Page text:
Portland, Oregon

Susan Orlean

Journalist and bestselling author, Susan Orlean, talks about what topics spark her interest and her process of writing The Library Book.

In this episode of The Archive Project, journalist and bestselling author, Susan Orlean, talks about what kinds of topics spark her interest and her process of researching and writing The Library Book. Orlean shares the two kinds of stories that she is drawn to as a writer: Stories of new discoveries, and stories that are hiding in plain sight. The Library Book combines both of these qualities. On April 29, 1986, Los Angeles’s Central Library burned in a mysterious fire. 400,000 books were destroyed in the blaze, 700,000 more were damaged, and the library shut down for seven years. The Library Book explores this heartbreaking story and, more broadly, the deep, meaningful impact that libraries have on societies and humanity as a whole. Orlean shares how she stumbled upon this remarkable story and reads a selection from the book.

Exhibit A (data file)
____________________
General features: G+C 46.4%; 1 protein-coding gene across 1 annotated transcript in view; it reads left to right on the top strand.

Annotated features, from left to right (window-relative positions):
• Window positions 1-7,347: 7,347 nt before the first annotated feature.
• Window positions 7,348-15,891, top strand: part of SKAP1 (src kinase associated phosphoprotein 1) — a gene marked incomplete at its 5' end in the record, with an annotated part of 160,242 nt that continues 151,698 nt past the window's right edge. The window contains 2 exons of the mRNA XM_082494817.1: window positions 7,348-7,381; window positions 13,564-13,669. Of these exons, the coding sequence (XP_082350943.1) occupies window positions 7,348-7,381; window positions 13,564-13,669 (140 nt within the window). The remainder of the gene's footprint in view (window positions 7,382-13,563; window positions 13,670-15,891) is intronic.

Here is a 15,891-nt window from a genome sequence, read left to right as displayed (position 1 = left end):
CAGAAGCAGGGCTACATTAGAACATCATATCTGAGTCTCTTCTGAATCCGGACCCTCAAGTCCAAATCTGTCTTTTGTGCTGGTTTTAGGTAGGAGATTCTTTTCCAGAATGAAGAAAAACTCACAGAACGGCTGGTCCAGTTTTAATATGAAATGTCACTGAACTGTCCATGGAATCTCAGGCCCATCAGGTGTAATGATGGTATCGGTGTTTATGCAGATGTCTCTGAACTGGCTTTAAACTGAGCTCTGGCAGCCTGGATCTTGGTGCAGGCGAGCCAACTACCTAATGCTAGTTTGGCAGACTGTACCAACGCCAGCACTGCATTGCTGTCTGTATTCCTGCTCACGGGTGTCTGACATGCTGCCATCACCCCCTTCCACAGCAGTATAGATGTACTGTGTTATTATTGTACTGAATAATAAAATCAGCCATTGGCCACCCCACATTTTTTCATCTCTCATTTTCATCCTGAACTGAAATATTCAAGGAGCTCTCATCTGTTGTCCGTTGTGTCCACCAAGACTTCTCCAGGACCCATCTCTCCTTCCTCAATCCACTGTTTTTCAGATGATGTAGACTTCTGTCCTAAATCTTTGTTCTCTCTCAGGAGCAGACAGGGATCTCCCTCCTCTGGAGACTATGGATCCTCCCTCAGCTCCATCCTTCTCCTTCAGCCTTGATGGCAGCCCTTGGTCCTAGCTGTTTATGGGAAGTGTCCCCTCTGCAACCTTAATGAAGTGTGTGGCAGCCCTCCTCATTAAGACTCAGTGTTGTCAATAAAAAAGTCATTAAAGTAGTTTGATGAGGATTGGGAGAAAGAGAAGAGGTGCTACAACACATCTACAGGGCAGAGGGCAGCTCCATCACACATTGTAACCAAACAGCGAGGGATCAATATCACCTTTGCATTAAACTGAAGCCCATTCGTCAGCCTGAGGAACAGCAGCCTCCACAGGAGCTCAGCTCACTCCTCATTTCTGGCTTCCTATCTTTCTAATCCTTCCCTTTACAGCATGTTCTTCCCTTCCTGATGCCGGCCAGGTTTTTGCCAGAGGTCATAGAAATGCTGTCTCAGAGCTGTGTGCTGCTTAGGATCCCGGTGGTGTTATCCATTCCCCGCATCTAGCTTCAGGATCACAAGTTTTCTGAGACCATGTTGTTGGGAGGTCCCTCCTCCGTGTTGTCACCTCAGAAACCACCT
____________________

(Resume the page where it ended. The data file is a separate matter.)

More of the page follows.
“There is something about libraries—something about books—that is connected so much more deeply than I ever imagined. I thought, someone should write a book about that.”

“There is some way that we feel connected to books that’s not logical, it’s not rational, but it’s been a feature of human experience since we first began writing.”


Susan Orlean has been a staff writer at The New Yorker since 1992. She is the author of seven books, including Rin Tin TinSaturday Night, and The Orchid Thief, which was made into the Academy Award–winning film Adaptation. She lives with her family and her animals in upstate New York.

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